The Crotale EDIR (Ecartométrie Différentielle InfraRouge, “InfraRed Differential Ecartometry”) is an all-weather short-range anti-air missile, which can be used to intercept low-flight anti-ship missiles and aircraft. It has been developed by Thomson CSF Matra and exists in two versions, a mobile land-based version and a ship-launched one.
Originally the Crotale R440 system was developed by Rockwell International and Thomson-Houston (and Mistral) in France for South Africa, where it got the name Cactus. However, the achievements of the system impressed the French Armed Forces, who purchased the system both for the air force and for the navy.
The firing system includes the main sensors of the ship, the firing system of the turret, and a central coordination system. The turret holds eight missiles ready for launch in watertight containers. The magazine behind the turret holds 18 missiles.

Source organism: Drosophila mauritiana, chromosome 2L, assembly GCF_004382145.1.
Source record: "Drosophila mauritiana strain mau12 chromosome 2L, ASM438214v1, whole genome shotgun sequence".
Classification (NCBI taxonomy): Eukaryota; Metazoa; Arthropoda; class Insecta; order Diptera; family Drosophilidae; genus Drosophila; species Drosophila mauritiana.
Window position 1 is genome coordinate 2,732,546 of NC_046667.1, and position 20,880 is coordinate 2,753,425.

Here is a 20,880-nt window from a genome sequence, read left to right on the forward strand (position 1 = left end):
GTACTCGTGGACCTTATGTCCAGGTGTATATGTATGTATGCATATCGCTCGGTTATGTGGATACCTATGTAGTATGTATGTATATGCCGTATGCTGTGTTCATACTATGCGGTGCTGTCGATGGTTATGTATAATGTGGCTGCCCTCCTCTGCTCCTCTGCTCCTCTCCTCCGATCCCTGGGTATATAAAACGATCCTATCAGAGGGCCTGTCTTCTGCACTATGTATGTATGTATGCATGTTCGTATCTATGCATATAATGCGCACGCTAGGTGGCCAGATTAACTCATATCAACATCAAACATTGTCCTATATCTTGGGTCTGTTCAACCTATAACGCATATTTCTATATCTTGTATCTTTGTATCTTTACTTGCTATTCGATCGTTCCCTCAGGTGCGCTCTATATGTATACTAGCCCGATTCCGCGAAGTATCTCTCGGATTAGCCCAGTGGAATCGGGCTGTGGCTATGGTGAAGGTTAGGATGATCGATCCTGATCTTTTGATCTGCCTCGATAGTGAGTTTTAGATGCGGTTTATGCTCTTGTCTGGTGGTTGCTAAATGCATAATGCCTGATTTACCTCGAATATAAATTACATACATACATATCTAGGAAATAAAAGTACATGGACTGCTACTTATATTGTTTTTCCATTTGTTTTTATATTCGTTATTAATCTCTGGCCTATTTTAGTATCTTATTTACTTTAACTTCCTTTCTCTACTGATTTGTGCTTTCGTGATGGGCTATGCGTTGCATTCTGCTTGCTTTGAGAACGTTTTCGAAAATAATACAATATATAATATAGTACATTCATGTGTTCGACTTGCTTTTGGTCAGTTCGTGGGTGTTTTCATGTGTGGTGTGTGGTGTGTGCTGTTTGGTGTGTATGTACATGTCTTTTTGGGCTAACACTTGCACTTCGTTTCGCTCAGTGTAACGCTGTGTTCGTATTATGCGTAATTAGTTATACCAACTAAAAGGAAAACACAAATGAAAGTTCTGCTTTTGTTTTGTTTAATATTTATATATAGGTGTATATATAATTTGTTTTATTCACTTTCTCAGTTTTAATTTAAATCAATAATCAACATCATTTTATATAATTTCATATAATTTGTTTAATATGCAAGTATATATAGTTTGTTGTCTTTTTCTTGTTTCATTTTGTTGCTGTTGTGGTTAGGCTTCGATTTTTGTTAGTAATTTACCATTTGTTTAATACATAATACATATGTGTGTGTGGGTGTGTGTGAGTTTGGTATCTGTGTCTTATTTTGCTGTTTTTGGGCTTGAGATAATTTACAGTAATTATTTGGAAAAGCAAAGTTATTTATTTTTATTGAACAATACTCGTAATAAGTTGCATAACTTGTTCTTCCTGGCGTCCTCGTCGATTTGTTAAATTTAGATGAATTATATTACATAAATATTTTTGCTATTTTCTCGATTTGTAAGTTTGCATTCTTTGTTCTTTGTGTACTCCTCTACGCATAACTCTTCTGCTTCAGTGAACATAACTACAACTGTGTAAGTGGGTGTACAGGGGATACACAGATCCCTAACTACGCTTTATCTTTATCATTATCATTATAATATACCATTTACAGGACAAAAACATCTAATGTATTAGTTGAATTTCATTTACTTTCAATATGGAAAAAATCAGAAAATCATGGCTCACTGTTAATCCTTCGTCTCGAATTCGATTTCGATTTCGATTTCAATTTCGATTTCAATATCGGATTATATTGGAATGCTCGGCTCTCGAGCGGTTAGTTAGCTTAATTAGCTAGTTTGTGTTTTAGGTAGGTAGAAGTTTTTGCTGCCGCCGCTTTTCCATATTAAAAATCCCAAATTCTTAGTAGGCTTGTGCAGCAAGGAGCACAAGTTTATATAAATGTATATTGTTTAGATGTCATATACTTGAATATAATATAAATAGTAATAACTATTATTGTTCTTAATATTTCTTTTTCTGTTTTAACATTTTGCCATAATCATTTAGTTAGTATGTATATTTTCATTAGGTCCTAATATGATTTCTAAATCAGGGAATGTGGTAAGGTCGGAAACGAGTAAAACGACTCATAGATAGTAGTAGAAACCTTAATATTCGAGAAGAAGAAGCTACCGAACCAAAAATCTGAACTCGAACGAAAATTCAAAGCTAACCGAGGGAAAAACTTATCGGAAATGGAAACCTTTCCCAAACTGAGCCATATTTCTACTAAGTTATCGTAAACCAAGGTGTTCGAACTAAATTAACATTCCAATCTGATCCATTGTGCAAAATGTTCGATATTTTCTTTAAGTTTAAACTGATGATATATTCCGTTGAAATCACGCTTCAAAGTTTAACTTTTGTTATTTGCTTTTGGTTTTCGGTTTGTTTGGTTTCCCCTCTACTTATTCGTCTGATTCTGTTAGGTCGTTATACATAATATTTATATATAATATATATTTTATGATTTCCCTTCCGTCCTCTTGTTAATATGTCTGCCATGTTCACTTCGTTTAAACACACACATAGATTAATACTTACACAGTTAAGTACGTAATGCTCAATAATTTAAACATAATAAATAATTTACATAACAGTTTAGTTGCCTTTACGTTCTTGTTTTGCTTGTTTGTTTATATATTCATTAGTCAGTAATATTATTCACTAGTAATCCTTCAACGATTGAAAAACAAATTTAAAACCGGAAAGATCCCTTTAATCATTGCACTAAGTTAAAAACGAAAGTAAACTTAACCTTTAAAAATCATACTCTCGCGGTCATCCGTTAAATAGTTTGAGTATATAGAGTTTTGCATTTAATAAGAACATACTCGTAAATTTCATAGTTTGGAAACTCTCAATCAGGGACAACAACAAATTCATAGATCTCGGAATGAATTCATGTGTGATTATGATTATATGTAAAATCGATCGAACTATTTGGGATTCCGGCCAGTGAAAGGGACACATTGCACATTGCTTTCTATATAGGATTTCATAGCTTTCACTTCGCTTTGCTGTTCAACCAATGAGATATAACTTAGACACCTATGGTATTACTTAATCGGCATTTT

The French army first utilised a 4×4 wheeled vehicle, armed with four launchers. In order to ensure higher mobility, it was decided to mount the system on the chassis of the French AMX-30 main battle tank. At the same time, the number of launchers were increased to six. In Finnish Army service, the Crotale NG system has been mounted on Sisu Pasi vehicles. Here the number of launchers is eight.
The Crotale system has also been installed on various military ships. For instance the French Navy La Fayette class frigates have a Crotale 8-tubed launcher near the helicopter flight deck.
A modernized version, the Crotale NG (New Generation), entered production in 1990. This version used the new VT-1 missile with Mach 3.5 speed, load factor to 35G, 11 km range, 13 kg warhead (8m kill-zone) and 6,000 m ceiling. The system includes a S-band Pulse Doppler radar (20 km), Ku-band TWT tracking radar (30 km), Thermal camera (19 km), Daylight CCD camera (15 km), and an IR localiser.